Lisa from Goodiebites is back with a mouthwatering cake pop! I am a big Bailey’s fan and I bet these cake pops are beyond amazing!
Bailey’s Irish Cream Pipette Cake Pop Tutorial
It’s been an exciting month for Goodiebites Cake Pops here in New York City! Though it’s been a cold and snowy few weeks, it hasn’t stopped our new Cake Pop classes from growing. We have a whole new line up planned for March including Mommy & Me classes and even a BFF Mocktail & CakePop evening for best buddies. Check out the full listing of classes or let us simply create some custom, creative and tasty cakepops for you by visiting our website at www.goodiebites.com.
As exciting as February was, March brings so many new things as well. First and foremost, SPRING is coming! Woo Hoo! But just before that, St. Patrick’s Day will be here. And what better way to celebrate than with these Bailey’s Irish Cream cake pops. Not only are they baked with Bailey’s in the batter, but then we’ve added an extra little shot in the form of a pipette filled with the luscious liquid. Talk about Luck O’ the Irish!! Delicious and easy to make, I’ll show you how it’s done.
You will need:
Box of Devils Food Cake Mix (plus their listed ingredients)
Irish Cream Liqueur (we used Bailey’s)
(1 cup for cake and extra for filling pipettes)
White candy Melts
Sticks, Stands, Sparkly Sanding Sugar
Pipettes? What’s a pipette? A pipette is defined as “a narrow, usually calibrated glass (or plastic) tube into which small amounts of liquid are suctioned for transfer or measurement.” Basically it’s a dropper. They are sold in various sizes and are easy to find on Amazon and eBay. The ones we are using are the 1mL size. They are made about 5-1/2 inches long so they must be trimmed close to the bulb area to be able to sit properly in the cake pop. Seems like it holds about a teaspoon of liquid – which is just perfect to pair with your bite-sized treats.
To prepare cake, replace all of the water called for with Bailey’s. Sounds crazy but a lot of the alcohol burns out while baking. Just trust me here. Hey, what’s the worst that could happen? If I’m wrong I doubt you’ll be upset! Also, as far as the oil, never use more than ¼ cup when baking a boxed mix to use for cake pops no matter what the box says. The cake texture will be less oily and your coated pops will be less likely to leak – always a good thing to remember. Oh, and of course, don’t forget to add your eggs!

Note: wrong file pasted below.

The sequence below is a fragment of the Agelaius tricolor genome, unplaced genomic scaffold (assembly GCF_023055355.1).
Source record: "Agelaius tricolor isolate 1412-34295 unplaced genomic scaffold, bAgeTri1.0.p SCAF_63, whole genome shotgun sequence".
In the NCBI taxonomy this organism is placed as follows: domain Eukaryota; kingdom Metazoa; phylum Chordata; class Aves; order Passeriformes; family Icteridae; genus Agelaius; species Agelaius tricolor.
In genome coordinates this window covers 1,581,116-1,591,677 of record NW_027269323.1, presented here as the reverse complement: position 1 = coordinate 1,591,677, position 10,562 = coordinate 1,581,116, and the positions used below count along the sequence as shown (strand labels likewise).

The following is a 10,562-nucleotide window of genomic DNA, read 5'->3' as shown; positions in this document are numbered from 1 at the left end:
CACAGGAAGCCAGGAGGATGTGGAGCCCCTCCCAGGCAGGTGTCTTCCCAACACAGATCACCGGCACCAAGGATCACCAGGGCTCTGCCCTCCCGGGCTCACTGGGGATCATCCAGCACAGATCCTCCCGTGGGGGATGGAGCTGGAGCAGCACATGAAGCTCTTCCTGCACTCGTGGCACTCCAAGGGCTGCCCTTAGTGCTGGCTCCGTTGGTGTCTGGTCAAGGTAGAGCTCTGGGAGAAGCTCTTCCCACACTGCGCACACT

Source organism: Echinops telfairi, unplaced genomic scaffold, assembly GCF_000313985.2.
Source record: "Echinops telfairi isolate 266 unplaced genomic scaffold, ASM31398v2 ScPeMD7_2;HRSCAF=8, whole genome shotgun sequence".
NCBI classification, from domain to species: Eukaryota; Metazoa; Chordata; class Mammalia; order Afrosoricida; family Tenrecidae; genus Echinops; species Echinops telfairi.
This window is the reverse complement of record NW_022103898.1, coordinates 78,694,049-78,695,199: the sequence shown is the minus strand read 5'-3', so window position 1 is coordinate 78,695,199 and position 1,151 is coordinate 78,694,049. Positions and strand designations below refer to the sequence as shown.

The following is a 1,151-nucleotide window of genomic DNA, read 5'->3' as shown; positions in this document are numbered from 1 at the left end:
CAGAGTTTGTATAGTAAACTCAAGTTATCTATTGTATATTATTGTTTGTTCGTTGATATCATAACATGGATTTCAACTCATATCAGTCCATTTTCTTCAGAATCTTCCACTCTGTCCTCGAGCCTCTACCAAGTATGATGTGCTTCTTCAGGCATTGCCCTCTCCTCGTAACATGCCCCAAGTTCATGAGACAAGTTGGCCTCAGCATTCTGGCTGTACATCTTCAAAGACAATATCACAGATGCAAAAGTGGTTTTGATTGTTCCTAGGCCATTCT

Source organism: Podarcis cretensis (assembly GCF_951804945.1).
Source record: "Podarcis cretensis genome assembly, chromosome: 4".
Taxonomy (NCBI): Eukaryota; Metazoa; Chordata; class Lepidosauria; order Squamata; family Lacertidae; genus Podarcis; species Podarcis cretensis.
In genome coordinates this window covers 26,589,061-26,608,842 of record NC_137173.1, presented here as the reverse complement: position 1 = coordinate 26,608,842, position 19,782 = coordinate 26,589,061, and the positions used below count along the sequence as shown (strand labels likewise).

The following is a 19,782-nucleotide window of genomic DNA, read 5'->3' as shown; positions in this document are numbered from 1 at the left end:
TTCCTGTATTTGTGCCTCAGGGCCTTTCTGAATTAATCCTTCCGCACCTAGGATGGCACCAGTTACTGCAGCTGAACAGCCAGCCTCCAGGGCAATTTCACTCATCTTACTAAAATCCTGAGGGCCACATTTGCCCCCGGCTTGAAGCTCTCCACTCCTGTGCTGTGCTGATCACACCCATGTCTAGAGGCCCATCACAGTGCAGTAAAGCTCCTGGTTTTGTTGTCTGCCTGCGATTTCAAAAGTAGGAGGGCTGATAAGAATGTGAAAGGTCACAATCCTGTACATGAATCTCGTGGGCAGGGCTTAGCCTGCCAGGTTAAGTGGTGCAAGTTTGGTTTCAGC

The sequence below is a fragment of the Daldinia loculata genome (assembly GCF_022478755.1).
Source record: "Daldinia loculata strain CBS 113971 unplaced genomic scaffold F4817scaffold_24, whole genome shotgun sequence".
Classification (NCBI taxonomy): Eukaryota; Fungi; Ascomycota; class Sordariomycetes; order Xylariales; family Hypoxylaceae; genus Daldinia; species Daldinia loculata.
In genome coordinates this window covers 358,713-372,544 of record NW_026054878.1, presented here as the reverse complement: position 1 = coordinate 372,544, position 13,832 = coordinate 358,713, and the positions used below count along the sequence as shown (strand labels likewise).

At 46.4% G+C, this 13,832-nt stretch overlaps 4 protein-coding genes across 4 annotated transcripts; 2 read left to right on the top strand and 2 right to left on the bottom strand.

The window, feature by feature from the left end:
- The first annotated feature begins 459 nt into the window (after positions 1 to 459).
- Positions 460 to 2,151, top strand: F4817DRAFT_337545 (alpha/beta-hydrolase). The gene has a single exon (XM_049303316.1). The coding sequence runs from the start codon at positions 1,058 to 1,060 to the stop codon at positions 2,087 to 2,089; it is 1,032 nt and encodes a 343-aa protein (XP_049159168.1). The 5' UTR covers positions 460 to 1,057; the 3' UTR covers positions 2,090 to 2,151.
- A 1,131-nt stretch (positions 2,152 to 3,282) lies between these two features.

Bake your cake as directed.
MMMMM….doesn’t your kitchen smell AMAZING?!?!?!?!
Fully cool and then crumble cake.
Before adding in your frosting to the cake crumbs, you may notice the cake is a little drier than usual. That’s because a lot of the alcohol baked out – see, I told ya! But this is – as Martha Stewart would say – ‘A Good Thing’. To moisten your cake a little – and add a touch more of that Irish Cream goodness – toss in about 3 or 4 tablespoons of Bailey’s.
Mix that in and then add as much frosting as you need to make it the right consistency for balling. Shape your cake and refrigerate until ready to get poppin’. And go ahead – lick that measuring spoon! You know you want to!
While your pops are cooling, you can prepare your pipettes. Just cut them close to the bulb, leaving about half an inch, which will be inserted into your cakepop. When you have them all cut, pour some Bailey’s into a cup or glass wide enough to fit your hand in in order to fill your pipette. Squeeze the air out of the pipette – the more air you squeeze out the more liquid you’ll suction in. Place the open end into the cup of Bailey’s and slowly loosen your squeeze. This is a thick cream so it will take a few seconds for the pipette to fill. You’ll have a little air space at the top – that’s just how they work with the suction. Sit them on a rimmed plate so the liquid doesn’t lay sideways and drip out.
When your cake balls are ready, place on stick as usual. You’ll then need to add a small hole near the top for the pipette to go in. Using the end of a pop stick works well. Insert it about ½ inch and remove. Just make sure to hold the ball steady with a finger or two so you don’t push it off the stick. Dip cake pop in candy coating and drip off excess. Then immediately insert filled pipette into pop where you made the indent, being careful not to squeeze the pipette. It actually slides in pretty nicely. Using a toothpick, add a bit more melted coating to seal around the pipette. Set in stand to dry. The cake will not absorb the liquid at all because once you insert it into the ball, the small opening fills with the cake which is dense and blocks anything from seeping out.
Once your pops are dry, it’s time to decorate them. Since this post is in honor of St. Patrick’s Day, I piped on a little green coating in the shape of a four leaf clover and added green sanding sugar at the same time. I also made a few with some metallic colored sugar, seeing as how one of these boozy Bailey’s Irish Cream pops will make you feel like you’ve found your pot of gold at the end of the rainbow!
I also made some Bushmills brand Irish Whiskey Pipette Pops….. This all gives me further appreciation of St. Patrick’s Day!! What other holiday drink and cake combos are there? Sounds like my next holiday ‘cake-tail’ will be Jose Cuervo Tequila Cinco de Mayo Pops…..minus the worm! Can you come up with any fun and festive pipette pops? Half the fun is exploring, half the fun is creating, and half the fun is eating….. …ummmm, wait- is that too many ‘halfs’? Maybe I’ve had one pipette too many!!
Thanks for checking out the tutorial and special thanks to Karyn for having us join her each month.
Thanks so much Lisa! I love them! If you love them, but don’t love making cake pops, Lisa sells these through her website.
Lisa also hosts Cake Pop classes in New York City. Check out her up coming classes in March.
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